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Postgraduate research at Henley Business School

Accounting and Financial Management PhD Opportunities

At a glance

  • Choose from a range of research domains available in accounting
  • 3 PhD entry points each year
  • Participate in regular research seminars
  • Work with faculty from Henley Centre for Accounting Research and Practice
  • Programme features personal development modules and workshops
Level
PhD / DBA
Subject area(s)
Accounting
Award
PhD
Duration
Three - four years (FT), four - six years (PT)
Attendance
Full-time , Part-time
Programme Director
Dr ronita ram 397 3 Ronita Ram 2 75e5pfi5i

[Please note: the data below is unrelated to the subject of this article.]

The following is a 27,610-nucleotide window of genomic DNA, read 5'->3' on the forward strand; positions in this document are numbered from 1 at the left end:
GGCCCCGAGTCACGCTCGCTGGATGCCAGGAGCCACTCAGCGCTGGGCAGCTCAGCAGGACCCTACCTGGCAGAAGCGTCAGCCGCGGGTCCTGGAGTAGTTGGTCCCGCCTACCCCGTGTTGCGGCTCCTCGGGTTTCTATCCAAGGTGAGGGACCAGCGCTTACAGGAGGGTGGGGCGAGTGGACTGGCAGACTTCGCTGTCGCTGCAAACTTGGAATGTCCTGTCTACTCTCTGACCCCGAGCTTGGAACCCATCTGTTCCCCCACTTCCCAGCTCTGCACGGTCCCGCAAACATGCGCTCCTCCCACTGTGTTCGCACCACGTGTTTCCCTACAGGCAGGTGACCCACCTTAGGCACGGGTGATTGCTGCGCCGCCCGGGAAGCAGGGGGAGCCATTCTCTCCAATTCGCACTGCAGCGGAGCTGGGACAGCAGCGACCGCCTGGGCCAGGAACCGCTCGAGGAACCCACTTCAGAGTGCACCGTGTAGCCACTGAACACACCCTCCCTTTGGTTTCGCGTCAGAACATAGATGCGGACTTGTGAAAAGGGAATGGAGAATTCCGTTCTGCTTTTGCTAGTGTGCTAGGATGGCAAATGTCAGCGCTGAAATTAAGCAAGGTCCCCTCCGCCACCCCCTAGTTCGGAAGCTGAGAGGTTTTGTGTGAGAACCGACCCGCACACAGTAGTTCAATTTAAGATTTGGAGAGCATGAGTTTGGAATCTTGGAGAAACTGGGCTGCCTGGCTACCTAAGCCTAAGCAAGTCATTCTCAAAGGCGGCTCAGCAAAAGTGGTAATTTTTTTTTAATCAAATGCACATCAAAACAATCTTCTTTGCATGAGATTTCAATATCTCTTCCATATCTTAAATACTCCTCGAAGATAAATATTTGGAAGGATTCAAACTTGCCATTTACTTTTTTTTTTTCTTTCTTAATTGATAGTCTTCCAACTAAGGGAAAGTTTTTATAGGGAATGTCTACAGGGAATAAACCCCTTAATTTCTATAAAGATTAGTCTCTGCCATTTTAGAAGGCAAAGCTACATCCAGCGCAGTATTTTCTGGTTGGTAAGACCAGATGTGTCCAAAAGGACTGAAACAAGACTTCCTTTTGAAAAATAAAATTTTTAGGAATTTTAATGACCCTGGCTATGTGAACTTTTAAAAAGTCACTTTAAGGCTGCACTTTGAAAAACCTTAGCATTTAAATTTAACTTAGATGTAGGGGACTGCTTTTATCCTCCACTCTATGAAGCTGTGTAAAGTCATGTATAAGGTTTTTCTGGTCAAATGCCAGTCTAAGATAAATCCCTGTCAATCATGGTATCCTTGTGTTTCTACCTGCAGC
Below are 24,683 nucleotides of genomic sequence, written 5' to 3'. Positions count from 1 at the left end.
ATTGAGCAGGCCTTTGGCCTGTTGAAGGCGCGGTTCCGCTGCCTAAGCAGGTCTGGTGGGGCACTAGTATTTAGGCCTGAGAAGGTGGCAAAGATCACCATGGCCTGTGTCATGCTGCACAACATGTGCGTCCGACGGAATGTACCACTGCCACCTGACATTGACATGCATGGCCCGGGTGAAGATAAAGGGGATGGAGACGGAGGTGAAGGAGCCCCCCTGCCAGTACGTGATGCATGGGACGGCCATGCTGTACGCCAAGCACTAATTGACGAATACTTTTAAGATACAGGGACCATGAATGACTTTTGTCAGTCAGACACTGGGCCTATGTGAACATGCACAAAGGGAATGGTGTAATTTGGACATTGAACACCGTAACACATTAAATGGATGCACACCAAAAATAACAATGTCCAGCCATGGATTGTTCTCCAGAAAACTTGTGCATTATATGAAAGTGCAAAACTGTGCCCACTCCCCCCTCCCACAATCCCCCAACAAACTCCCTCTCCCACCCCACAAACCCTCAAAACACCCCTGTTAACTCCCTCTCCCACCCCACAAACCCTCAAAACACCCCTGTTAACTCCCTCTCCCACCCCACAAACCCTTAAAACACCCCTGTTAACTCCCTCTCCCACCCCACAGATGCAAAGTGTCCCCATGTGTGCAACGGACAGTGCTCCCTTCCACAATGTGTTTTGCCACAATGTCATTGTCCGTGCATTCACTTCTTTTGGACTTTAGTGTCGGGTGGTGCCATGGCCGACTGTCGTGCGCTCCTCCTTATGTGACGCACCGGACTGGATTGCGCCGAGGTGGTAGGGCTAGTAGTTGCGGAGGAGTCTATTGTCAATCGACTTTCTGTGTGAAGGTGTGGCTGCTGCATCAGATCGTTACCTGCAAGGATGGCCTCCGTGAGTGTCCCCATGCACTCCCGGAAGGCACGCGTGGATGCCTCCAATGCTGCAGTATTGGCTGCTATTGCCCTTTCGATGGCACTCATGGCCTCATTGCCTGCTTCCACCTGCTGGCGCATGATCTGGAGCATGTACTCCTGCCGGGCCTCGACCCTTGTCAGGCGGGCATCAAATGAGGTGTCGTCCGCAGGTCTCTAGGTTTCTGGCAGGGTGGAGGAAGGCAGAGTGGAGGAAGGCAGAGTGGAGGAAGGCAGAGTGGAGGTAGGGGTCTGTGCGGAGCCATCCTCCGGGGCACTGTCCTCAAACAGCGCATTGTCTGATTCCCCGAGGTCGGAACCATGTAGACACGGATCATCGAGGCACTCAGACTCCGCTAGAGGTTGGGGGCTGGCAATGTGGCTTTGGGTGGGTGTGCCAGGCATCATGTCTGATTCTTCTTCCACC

Dr Ronita Ram

Overview

We offer PhD opportunities in a range of themes surrounding the subject of accounting. This includes theoretical and applied research in domains such as financial decision making; international regulation & policy analysis; accounting for sustainability; accounting education; governance & accountability.

The University has a formal code of practice for research students. This ensures that adequate supervision and appropriate research skills training are provided.

You may pursue this PhD programme full-time or part-time at Henley Business School. Part-time study may be carried out away from campus. This usually applies if you are working in an institution where research facilities are available, such as universities abroad. You will need to have supervision from both Henley Business School and the local institution.

The module descriptions set out on this page are correct for modules being taught in the current academic year. Optional module listings are indicative and may be subject to change.